A four-day conference is currently happening at the Suntec Singapore Convention & Exhibition Centre.
Supercomputing Asia (SCA) 2019 is organised by the National Supercomputing Centre (NSCC) Singapore running from 11 to 14 March 2019.
OpenGov Asia covered the annual conference, which encompasses an umbrella of notable supercomputing and allied events in Asia.
The event aims to promote a vibrant and relevant HPC ecosystem in Asia. Delegates will have the privileges to access visionary insights coming from thought leaders in academia and industry, optimum networking opportunities and the Supercomputing community in Asia.
Guest-of-Honour, Mr Heng Swee Keat, Singapore’s Minister for Finance, delivered the opening speech on 12 March 2019, highlighting that Singapore sees value in supercomputing because it addresses some of the country’s national challenges.
Reinforcing this is their commitment to funding research and development (R&D).
According to the Minister, “We set aside S$ 19 billion over five years – approximately 1% of GDP – to grow R&D capabilities in our universities, research institutes and companies.”
“How we transform all our industries, sector by sector, systematically, and search for new engines of growth, will be key to our future economy.”
Mr Heng Swee Keat, Minister for Finance, Singapore
AI and Quantum technologies are among those that they have been investing on and upon seeing the potential of both, have furthered increased the budget. Examples of their initiatives for both were cited.
In the area of quantum computing, the launch of the S$ 25 million Quantum Engineering Programme in September 2018 was mentioned.
The programme brings together Singapore’s public researchers in quantum information, photonics devices, and system engineering, with the industry partners.
Three application themes serve as the focus of the programme. These are Quantum Secure Communications, Quantum Devices, and Quantum Networks.
As for the government’s AI project, AI Singapore is a S$ 150 million initiative that aims to anchor deep national capabilities in AI and develop talents in the technology.
Launched by the National Research Foundation (NRF) Singapore, AI Singapore builds on a deep pool of AI talent in the universities.
Singapore has started investing in national computerisation over forty years ago. Currently, the country has some of the fastest supercomputers in Southeast Asia, reaching the petascale range.
In fact, the Minister shared that he was able to visit the National Supercomputing Centre (NSCC), which is the country’s first national petascale facility.
Located at the 17th floor, the Fusionopolis complex at One-North is one of the world’s highest HPC data centres.
It supports the scientific and engineering computing needs of the academic, research and industry communities on a 24/7 basis.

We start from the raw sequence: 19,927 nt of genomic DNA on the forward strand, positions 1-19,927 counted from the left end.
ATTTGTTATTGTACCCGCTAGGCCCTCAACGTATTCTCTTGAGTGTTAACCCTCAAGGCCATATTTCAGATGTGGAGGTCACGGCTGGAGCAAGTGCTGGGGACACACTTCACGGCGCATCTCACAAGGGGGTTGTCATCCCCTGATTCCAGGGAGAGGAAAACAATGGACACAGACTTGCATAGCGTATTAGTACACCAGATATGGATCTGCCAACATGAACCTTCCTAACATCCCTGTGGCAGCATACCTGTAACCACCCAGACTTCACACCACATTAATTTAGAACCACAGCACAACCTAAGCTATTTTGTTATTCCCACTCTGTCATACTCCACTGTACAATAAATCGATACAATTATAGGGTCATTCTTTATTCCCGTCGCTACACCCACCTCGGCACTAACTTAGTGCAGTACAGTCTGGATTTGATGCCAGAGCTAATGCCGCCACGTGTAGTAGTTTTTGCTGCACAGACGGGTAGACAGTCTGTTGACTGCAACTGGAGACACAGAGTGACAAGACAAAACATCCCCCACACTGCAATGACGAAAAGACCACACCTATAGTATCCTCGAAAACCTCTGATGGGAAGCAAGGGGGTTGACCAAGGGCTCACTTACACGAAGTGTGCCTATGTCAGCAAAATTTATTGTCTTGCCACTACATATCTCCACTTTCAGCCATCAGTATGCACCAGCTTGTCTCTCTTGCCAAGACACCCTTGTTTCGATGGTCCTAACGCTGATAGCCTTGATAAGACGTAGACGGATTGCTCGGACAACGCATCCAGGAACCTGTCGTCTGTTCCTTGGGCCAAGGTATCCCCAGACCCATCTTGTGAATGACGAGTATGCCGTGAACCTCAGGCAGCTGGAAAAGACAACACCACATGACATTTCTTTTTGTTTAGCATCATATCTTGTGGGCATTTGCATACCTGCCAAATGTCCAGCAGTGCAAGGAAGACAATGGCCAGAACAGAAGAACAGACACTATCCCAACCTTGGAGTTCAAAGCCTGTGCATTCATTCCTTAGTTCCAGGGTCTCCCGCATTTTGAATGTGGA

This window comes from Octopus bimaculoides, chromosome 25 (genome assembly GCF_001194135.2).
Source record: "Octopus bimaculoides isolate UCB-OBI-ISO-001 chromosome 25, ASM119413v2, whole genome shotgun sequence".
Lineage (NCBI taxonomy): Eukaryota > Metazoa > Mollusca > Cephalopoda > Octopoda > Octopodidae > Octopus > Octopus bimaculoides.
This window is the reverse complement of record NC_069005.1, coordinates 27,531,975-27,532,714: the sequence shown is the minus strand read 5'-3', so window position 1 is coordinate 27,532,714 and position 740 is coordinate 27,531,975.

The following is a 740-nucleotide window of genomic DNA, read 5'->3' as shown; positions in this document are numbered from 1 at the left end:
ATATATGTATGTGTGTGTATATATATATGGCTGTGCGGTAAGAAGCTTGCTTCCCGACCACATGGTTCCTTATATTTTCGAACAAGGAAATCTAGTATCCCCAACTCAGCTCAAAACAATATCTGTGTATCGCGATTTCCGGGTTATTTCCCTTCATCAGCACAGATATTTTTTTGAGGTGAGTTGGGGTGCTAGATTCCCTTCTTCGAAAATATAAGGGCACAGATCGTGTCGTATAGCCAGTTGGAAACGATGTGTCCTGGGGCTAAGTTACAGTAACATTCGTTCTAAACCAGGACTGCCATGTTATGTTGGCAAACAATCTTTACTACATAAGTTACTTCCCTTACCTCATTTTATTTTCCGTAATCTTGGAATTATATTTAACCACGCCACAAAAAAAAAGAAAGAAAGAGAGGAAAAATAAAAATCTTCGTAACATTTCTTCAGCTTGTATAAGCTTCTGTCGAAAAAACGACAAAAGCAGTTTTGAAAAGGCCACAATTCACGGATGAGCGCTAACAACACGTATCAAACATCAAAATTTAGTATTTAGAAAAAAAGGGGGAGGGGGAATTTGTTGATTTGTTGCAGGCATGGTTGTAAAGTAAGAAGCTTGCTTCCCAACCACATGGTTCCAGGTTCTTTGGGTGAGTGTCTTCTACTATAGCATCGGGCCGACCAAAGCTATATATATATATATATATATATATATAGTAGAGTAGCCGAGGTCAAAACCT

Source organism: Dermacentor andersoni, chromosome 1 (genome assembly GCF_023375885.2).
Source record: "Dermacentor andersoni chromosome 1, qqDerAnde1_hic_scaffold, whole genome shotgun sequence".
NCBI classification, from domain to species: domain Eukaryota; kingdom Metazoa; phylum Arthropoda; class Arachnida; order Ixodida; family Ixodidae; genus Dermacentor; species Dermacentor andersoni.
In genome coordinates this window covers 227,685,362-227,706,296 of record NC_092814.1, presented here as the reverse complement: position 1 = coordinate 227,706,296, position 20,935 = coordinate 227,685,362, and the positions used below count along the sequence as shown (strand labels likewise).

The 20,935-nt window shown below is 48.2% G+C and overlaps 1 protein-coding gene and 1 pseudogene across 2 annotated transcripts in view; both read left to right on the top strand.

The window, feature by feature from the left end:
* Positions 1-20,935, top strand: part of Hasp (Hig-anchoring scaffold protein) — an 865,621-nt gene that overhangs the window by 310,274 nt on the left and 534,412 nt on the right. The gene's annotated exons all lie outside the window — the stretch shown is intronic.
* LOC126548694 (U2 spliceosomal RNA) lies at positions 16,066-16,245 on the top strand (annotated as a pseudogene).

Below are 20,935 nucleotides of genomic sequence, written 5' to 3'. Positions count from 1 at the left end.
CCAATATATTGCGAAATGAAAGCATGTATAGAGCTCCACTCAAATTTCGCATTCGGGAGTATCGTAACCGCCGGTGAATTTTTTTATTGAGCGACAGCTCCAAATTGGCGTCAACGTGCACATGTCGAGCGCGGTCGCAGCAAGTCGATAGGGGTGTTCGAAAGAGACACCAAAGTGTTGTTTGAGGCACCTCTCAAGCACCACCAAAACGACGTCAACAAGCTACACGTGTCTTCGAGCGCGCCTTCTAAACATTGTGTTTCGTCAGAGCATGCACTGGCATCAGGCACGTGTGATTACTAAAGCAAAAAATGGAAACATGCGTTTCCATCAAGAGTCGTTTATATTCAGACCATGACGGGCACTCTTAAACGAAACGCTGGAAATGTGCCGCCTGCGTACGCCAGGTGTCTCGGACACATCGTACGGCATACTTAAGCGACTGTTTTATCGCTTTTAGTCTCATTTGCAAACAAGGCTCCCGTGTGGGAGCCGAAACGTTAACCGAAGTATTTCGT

According to the Minister, “How we transform all our industries, sector by sector, systematically, and search for new engines of growth, will be key to our future economy.”
This is where high performance computing can play a key role.
Benefits of upgrading
The Minister of Finance proceeded to announce the S$ 200 million allocation by the National Research Foundation under the RIE2020 plan that will support the next phase of the development.
The budget will cover the upgrade of both of the supercomputing capability, network speed and quality for access by all institutions of higher learning as well as research institutions.
The upgrade will be providing 15-20 PetaFLOPS of high-end compute performance, which is comparable to a million laptops that are equipped with extensive high-performance network connectivity to the global partners.
This investment is critical especially as the country embarks on its journey as a Smart Nation as well as the digitalisation of the economy.
Upgrading the supercomputing resources will allow Singapore to keep up with its partners globally and to solve complex national challenges more quickly and effectively.
Singapore will have the capacity to analyse data such as temperature changes, wind flow and rainfall with high accuracy in order to better predict local climate and weather changes.
Another benefit will be the support for the urban planning efforts, enabling the government to plan ahead, to mitigate and improve the thermal comfort of tropical Singapore.
In addition, Singapore can go a step further to analyse urban mobility conditions and driver behaviours on the roads, which will aid planners to design a more flexible and efficient transport system.
This will optimise traffic flow and make traveling more efficient for the people.
The National Supercomputing Centre
NSCC is now a national strategic platform. It is host to more than 40 companies doing projects critical to their products and services pipeline.
It started Supercomputing Asia in 2018 with the goal of gathering like-minded individuals and institutions to share knowledge and form partnerships.
Supercomputing Asia is growing to be an international platform for technical experts and industry leaders from around the world to discuss ideas, build talents, and form partnerships.
In the next phase of economic growth, Singapore is striving to be a Global-Asia node for technology, innovation and enterprise, connected to other nodes in Asia and around the world.